Product Description: This very early 1933 Postschutz Belt & Buckle is a textbook example of a rare and very desirable set, that is missing from most collections. This is a top quality, early piece, that was used by postal protection personnel. This was not a large organization, and relatively few of these buckles were ever produced. The nickel silver alloy has a nice weight, and a distinct look and luster that is very attractive. This buckle shows green verdigris patina throughout the front and back of the buckle. We dare not remove this, and will leave it up to the buyer if they decide to clean it off. The leather tab is nicely marked with DRP and the maker Schmole & Comp Menden 1933. The roller bar and prongs assembly, for affixing this to a belt, is complete and functional. The leather belt is very nice, with the matching markings of DRP and the Size 105 for size 42″. This is a really nice 1933 Postschutz Belt & Buckle, in excellent plus condition.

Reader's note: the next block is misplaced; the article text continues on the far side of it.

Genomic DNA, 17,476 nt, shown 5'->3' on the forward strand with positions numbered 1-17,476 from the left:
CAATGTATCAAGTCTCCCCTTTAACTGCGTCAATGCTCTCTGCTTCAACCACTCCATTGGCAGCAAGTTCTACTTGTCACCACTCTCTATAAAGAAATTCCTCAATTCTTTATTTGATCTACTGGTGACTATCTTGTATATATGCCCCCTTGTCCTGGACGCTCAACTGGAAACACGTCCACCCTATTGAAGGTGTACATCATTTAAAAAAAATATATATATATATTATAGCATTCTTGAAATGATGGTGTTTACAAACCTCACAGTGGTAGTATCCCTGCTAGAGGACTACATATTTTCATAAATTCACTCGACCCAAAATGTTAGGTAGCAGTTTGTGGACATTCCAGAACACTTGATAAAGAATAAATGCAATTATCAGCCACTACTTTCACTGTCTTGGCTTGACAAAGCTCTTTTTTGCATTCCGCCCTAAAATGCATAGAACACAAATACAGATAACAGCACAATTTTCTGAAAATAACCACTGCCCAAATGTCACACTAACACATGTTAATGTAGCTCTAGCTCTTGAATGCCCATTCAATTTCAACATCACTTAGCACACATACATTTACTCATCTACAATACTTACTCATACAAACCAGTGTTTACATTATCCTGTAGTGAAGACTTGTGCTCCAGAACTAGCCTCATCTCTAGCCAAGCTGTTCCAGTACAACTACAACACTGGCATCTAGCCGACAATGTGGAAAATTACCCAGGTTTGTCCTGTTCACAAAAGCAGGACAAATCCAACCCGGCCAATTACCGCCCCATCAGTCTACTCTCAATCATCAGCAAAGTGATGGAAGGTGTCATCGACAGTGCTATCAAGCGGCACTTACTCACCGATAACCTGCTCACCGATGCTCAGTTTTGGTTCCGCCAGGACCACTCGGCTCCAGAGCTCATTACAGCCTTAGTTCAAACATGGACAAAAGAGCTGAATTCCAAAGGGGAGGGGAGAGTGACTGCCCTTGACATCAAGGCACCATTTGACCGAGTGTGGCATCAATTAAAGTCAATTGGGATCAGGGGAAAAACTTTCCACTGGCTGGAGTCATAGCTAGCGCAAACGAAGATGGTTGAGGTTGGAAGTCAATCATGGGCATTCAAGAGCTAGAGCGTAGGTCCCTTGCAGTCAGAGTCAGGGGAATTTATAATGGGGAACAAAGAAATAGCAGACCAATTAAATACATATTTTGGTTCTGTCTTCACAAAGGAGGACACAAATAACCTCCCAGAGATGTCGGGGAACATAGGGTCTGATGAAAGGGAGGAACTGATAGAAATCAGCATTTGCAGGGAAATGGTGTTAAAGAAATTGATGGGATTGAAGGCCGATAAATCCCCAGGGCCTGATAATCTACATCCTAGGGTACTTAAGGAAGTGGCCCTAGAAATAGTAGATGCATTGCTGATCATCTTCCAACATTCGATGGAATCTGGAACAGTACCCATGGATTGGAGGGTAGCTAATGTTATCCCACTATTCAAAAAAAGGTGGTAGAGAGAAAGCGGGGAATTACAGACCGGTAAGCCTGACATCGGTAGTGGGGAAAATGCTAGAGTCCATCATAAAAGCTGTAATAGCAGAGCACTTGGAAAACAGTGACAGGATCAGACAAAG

Historical Description: The belt buckle was an important part of the regalia worn by all uniformed military, civil, political and paramilitary organizations during the Third Reich. The belt (“Koppel”) was part of the uniform and would always be worn while on duty. The belt buckle (“Koppelschloss”) was generally specific to each organization, with many organizations having separate belt buckles for officers and for enlisted personnel, sometimes with different colors and finishes to further denote specific purposes. The buckles were adorned with various mottos and designs specific to the organizations for which they were intended. Many designs used the German national eagle emblem, in a variety of forms. Belt buckles were worn with uniforms ranging from finely tailored officer parade uniforms, to the issue uniforms of enlisted soldiers in combat. Generally speaking, most German belt buckles of the Third Reich were made with two prongs on the reverse, to allow the buckle to be worn and adjusted on a belt. The buckle had a catch that would mate with a hook on the belt, when worn. The earliest Third Reich buckles were often made of brass, or nickel silver. Later, aluminum became very common, and was used on private purchase as well as enlisted buckles of the German military, with or without a painted or plated finish. After WWII began, most enlisted military buckles were steel. Nazi belt buckles were popular souvenirs for Allied troops who served in Europe. Some types were made by the millions and remain quite common today. Others were made in limited numbers and are very rare.
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